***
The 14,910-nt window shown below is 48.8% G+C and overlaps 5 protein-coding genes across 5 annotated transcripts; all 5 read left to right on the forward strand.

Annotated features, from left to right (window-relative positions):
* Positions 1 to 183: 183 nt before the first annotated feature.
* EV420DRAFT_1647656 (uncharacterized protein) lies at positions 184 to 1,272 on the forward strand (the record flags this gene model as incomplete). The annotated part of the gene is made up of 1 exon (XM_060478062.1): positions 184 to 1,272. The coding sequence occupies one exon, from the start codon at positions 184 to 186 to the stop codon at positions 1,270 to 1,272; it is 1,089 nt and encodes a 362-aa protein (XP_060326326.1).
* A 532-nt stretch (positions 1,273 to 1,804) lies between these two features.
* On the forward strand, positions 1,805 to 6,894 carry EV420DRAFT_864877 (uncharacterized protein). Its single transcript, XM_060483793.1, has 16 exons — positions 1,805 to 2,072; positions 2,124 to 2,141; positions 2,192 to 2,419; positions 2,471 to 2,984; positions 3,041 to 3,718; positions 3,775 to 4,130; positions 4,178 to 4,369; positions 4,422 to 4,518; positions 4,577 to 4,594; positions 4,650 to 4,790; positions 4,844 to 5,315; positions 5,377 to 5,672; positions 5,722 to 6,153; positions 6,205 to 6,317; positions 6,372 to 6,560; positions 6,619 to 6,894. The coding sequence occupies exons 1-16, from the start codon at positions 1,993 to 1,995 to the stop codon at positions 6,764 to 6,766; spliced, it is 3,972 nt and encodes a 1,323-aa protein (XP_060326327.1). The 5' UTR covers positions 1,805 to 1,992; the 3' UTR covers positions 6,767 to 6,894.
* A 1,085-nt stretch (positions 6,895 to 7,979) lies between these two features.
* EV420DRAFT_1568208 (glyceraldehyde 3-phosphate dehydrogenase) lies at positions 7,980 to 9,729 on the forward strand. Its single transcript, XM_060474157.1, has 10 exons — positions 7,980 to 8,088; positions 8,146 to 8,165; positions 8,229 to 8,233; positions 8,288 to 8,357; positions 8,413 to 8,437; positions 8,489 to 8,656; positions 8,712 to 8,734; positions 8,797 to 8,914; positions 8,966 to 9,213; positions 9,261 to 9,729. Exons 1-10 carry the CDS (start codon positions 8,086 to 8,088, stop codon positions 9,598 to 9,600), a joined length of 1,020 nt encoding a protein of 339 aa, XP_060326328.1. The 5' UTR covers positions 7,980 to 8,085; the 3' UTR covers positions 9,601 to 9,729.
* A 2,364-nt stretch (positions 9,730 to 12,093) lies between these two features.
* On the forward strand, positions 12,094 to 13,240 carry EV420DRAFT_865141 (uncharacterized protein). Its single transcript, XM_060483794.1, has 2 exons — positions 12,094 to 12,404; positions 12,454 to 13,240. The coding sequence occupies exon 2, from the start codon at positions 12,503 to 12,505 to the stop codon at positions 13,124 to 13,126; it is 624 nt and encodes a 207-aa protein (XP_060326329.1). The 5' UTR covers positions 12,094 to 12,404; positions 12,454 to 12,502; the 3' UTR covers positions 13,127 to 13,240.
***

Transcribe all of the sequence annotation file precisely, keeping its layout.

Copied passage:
The 14,910-nt window shown below is 48.8% G+C and overlaps 5 protein-coding genes across 5 annotated transcripts; all 5 read left to right on the forward strand.

Annotated features, from left to right (window-relative positions):
* Positions 1 to 183: 183 nt before the first annotated feature.
* EV420DRAFT_1647656 (uncharacterized protein) lies at positions 184 to 1,272 on the forward strand (the record flags this gene model as incomplete). The annotated part of the gene is made up of 1 exon (XM_060478062.1): positions 184 to 1,272. The coding sequence occupies one exon, from the start codon at positions 184 to 186 to the stop codon at positions 1,270 to 1,272; it is 1,089 nt and encodes a 362-aa protein (XP_060326326.1).
* A 532-nt stretch (positions 1,273 to 1,804) lies between these two features.
* On the forward strand, positions 1,805 to 6,894 carry EV420DRAFT_864877 (uncharacterized protein). Its single transcript, XM_060483793.1, has 16 exons — positions 1,805 to 2,072; positions 2,124 to 2,141; positions 2,192 to 2,419; positions 2,471 to 2,984; positions 3,041 to 3,718; positions 3,775 to 4,130; positions 4,178 to 4,369; positions 4,422 to 4,518; positions 4,577 to 4,594; positions 4,650 to 4,790; positions 4,844 to 5,315; positions 5,377 to 5,672; positions 5,722 to 6,153; positions 6,205 to 6,317; positions 6,372 to 6,560; positions 6,619 to 6,894. The coding sequence occupies exons 1-16, from the start codon at positions 1,993 to 1,995 to the stop codon at positions 6,764 to 6,766; spliced, it is 3,972 nt and encodes a 1,323-aa protein (XP_060326327.1). The 5' UTR covers positions 1,805 to 1,992; the 3' UTR covers positions 6,767 to 6,894.
* A 1,085-nt stretch (positions 6,895 to 7,979) lies between these two features.
* EV420DRAFT_1568208 (glyceraldehyde 3-phosphate dehydrogenase) lies at positions 7,980 to 9,729 on the forward strand. Its single transcript, XM_060474157.1, has 10 exons — positions 7,980 to 8,088; positions 8,146 to 8,165; positions 8,229 to 8,233; positions 8,288 to 8,357; positions 8,413 to 8,437; positions 8,489 to 8,656; positions 8,712 to 8,734; positions 8,797 to 8,914; positions 8,966 to 9,213; positions 9,261 to 9,729. Exons 1-10 carry the CDS (start codon positions 8,086 to 8,088, stop codon positions 9,598 to 9,600), a joined length of 1,020 nt encoding a protein of 339 aa, XP_060326328.1. The 5' UTR covers positions 7,980 to 8,085; the 3' UTR covers positions 9,601 to 9,729.
* A 2,364-nt stretch (positions 9,730 to 12,093) lies between these two features.
* On the forward strand, positions 12,094 to 13,240 carry EV420DRAFT_865141 (uncharacterized protein). Its single transcript, XM_060483794.1, has 2 exons — positions 12,094 to 12,404; positions 12,454 to 13,240. The coding sequence occupies exon 2, from the start codon at positions 12,503 to 12,505 to the stop codon at positions 13,124 to 13,126; it is 624 nt and encodes a 207-aa protein (XP_060326329.1). The 5' UTR covers positions 12,094 to 12,404; positions 12,454 to 12,502; the 3' UTR covers positions 13,127 to 13,240.